UK suspends 'gold-plated' visas as part of crackdown on organized crime and money laundering
The issuance of investor visas will resume in the new year but under more stringent rules. This process for obtaining British citizenship was used mainly by citizens of China and Russia.
Oligarchs and the super-rich wishing to come to Britain are to face new curbs as the government suspends “gold-plated” investor visas from midnight. The move is part of a crackdown on organized crime and money laundering, The Times reports.
The “Tier-1” investor visas give people who are willing to bring millions of pounds to Britain a fast track to settlement in the country. Investments of £2 million, £5 million or £10 million can be made in gilts, or government bonds, or in British businesses, in return for permission to apply for permanent residence in five, three or two years respectively. Applicants can then apply for British citizenship, which some believe is the ultimate goal for wealthy overseas migrants.
Critics of the route say that it can be exploited as a tool to launder the proceeds of corruption and may already have led to substantial amounts of wealth stolen from Russia and China being laundered in Britain. “We will not tolerate people who do not play by the rules and seek to abuse the system,” Caroline Nokes, the immigration minister, said.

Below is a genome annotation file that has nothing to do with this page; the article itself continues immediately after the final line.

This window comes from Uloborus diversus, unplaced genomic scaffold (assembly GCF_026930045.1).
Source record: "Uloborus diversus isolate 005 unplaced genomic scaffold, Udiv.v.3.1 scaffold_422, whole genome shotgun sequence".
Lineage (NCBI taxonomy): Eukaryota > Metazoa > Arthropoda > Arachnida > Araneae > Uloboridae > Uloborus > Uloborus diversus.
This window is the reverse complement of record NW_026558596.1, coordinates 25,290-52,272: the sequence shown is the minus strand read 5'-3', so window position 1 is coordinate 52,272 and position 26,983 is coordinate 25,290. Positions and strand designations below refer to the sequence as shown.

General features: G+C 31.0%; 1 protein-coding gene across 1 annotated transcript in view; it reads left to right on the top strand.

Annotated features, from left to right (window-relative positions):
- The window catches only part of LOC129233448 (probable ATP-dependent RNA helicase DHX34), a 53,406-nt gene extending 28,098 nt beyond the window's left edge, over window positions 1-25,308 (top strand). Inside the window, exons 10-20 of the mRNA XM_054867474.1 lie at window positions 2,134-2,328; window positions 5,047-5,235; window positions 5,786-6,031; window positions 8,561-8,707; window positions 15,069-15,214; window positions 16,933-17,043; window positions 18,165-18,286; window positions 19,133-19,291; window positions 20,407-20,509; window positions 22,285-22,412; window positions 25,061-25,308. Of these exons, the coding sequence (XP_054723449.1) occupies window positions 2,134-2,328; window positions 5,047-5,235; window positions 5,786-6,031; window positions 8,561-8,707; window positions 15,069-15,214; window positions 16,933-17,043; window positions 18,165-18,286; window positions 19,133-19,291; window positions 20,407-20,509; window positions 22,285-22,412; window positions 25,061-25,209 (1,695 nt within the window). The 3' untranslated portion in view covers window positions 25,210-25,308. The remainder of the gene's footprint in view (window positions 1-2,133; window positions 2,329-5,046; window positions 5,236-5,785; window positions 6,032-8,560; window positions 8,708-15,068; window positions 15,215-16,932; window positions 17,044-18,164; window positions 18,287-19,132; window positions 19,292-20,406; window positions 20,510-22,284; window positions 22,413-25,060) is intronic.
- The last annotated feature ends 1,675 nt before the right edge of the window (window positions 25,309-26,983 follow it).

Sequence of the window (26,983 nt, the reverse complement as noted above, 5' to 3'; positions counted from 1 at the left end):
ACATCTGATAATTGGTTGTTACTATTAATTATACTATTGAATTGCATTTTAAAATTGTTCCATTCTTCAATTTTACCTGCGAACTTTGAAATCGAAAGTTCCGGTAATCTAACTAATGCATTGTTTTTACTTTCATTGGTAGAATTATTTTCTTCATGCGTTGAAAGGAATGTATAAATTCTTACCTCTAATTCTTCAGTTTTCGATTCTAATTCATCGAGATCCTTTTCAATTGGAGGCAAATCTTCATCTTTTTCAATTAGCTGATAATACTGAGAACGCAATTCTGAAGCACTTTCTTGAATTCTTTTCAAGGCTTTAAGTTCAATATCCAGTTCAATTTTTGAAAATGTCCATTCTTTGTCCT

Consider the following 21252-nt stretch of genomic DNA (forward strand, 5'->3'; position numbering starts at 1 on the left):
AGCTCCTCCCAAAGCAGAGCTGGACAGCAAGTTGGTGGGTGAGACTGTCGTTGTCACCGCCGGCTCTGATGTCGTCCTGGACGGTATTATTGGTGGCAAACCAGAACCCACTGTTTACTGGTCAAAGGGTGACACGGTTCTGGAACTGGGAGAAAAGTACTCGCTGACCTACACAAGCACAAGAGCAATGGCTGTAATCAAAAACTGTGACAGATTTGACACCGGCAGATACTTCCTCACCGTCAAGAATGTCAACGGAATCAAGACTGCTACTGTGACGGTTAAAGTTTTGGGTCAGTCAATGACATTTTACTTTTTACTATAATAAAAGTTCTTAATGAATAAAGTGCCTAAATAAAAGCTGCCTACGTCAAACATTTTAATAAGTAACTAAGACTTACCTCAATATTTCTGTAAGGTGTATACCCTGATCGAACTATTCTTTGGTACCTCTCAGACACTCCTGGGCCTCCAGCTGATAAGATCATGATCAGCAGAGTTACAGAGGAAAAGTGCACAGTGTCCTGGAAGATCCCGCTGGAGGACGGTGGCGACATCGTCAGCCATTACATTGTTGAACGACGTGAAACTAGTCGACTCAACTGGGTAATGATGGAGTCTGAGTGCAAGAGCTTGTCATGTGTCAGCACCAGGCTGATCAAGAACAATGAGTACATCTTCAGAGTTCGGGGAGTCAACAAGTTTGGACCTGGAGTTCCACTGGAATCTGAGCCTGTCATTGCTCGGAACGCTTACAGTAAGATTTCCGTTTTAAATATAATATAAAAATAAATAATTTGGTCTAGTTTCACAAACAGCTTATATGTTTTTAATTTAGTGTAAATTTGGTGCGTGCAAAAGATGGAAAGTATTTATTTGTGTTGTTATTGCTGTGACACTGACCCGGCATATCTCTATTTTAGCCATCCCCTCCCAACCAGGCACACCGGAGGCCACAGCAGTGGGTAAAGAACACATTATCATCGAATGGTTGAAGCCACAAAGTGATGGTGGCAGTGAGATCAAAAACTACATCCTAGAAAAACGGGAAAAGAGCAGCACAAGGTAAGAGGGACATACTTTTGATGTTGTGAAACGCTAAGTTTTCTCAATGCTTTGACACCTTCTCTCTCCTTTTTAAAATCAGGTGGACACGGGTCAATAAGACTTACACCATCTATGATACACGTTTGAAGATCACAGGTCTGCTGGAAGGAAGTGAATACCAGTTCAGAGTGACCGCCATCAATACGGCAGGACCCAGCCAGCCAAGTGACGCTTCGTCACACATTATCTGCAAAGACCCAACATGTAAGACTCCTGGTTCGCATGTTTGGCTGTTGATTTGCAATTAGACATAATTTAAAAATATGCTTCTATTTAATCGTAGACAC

Over the past 12 months (the period until September 2018), 361 people received an investor visa (115 documents were issued to Chinese citizens, 38 - to Russia, 28 - to Hong Kong residents, 20 - to Turkey, 19 - to the United States). It is estimated that about 3,000 investor visas have been granted in the past ten years, with about 60 percent being given to Chinese and Russian citizens.
From midnight no new applications will be accepted for the Tier-1 investor route, which will remain suspended until further notice. Applications that have already been submitted will be considered in the normal way. Under planned reforms, applicants will have to provide audits of their financial and business interests to prevent people arriving with illegally obtained funds. Audits will have to be carried out by “suitably regulated UK” auditing firms which have no interest in the visa application or any of the planned investments. Applicants will also have to prove that they have had control of the required cash for at least two years before seeking a visa. The rules, which are expected to be introduced next year, will ban investors from putting their money in government bonds.
“That is why I am bringing forward these new measures, which will make sure only genuine investors, who intend to support UK businesses, can benefit from our immigration system,” Caroline Nokes stated. However, it highlighted the significant benefits to the investors such as the rule of law, security of assets, and access to a high-quality education system. In 2014 the Migration Advisory Committee, the government’s immigration advisers, cast doubt on the extent to which the Tier-1 investor route benefited UK residents.